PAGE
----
Thursday, May 18, 2017

Letters old and new

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TODAY’S SPECIAL: Acts 15:22-35

“So when they were sent off, they came to Antioch; and when they had gathered the multitude together, they delivered the letter.
When they read it, they rejoiced over its encouragement.” Acts 15:30,31

In these days of instant messaging across the world, it’s interesting to try to put ourselves in the place of these early Gentile Christians. Their missionaries had gone to Jerusalem to get a verdict from church leaders (the Apostles) on how they were to conduct themselves in this new life. Now Paul, Barnabas, and a delegation had returned with the Apostles' decision in a letter. What would the letter say?

Letters played an important role in Bible times.

Sometimes letters sealed a fate.
  • Uriah carried his own death sentence letter from David to Joab at the battlefront - 2 Samuel 11:14.
  • Jezebel (King Ahab’s wife) sent letters to Israel’s leaders with a plot to kill Naboth so Ahab could take his garden - 1 Kings 21:8.

Kings sent threatening letters to their rivals and enemies.
  • The king of Assyria sent one such to Hezekiah, prompting a panicked prayer meeting and divine help - 2 Kings 19:14.

Sometimes kings sent letters on behalf of their subjects.
  • The king of Syria asked the king of Israel to heal Naaman of leprosy - 2 Kings 5:5.
  • King Artaxerxes sent letters on behalf of Nehemiah asking for safe passage  for him through territory and wood for rebuilding Jerusalem - Nehemiah 2:7-8.

The book of Esther is full of letters.

  • The king sent letters mandating male authority in the home - Esther 1:22.
  • Haman’s plan to annihilate the Jews was spread by letter - Esther 3:13.
  • Mordecai’s victory allowing the Jews to defend themselves was spread by letter as was the establishment of a holiday to remember this event - Esther 8:10; 9:20.

Of course we know how the New Testament is largely made up of letters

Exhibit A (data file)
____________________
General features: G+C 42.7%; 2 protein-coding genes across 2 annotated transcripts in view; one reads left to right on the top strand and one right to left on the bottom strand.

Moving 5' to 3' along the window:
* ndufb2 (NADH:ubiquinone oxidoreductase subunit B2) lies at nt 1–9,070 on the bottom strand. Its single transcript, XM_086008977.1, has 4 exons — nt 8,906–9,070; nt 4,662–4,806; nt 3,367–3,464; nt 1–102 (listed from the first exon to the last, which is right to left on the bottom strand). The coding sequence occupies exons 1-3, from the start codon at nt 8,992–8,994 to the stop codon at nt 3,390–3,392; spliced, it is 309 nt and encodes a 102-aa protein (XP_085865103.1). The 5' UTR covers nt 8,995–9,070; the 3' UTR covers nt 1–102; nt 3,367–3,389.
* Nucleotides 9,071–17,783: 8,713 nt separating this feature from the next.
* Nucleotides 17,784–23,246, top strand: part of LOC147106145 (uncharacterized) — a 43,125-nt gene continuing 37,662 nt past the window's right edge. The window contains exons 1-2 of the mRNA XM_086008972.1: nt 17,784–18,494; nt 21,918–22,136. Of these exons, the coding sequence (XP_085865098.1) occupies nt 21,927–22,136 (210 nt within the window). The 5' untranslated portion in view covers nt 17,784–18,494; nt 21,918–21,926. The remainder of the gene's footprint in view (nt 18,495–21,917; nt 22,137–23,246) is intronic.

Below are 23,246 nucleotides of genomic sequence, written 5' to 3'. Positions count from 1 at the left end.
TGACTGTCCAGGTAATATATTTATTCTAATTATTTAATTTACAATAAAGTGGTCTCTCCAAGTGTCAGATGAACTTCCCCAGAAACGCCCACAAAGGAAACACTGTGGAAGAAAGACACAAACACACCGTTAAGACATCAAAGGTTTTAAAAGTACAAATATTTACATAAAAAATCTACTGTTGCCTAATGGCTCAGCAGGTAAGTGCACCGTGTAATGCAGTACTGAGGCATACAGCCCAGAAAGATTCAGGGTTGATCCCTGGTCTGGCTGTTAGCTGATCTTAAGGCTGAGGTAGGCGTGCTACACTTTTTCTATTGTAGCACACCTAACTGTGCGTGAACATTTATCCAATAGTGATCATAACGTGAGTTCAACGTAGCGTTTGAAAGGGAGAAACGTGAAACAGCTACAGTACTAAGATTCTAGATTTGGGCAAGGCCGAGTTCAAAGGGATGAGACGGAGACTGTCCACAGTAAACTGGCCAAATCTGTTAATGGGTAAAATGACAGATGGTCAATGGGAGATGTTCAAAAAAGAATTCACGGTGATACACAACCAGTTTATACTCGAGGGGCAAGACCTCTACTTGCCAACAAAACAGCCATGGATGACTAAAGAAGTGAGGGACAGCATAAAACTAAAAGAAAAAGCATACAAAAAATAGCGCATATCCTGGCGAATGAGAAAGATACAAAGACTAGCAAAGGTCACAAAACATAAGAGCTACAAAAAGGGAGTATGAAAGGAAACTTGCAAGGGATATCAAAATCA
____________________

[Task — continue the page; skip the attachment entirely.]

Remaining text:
—missives that, thankfully, do more than threaten or carry evil plots. The letter in our reading today is one such. We discover that the reading of it brought joy and encouragement (Acts 15:31), as did most of the letters of Paul, John, Peter, and James (along with teaching, reproof, and training in righteousness, delivered with large amounts of love).

Do you still write letters? I suppose emails and even text messages could be considered modern letters.

What can we moderns do with letters?
  • Send information about plans and events.
  • Think through and discuss ideas about anything—how to garden, to faith in God
  • Express gratitude and appreciation.
  • Assure the recipient of our care, concern, and prayers.
  • Tell someone we’re remembering them on a special day (birthday, anniversary etc) 
  • Encourage and cheer.

Let’s continue to use this old-to-new way of communicating for good today!

PRAYER: Dear Father thank You for distance communication that has survived the centuries. Help me to use the amazing modern communication resources at my fingertips for good today. Amen.

Unless otherwise noted all Scripture quotations are taken from the New King James Version®. Copyright © 1982 by Thomas Nelson, Inc. Used by permission. All rights reserved.

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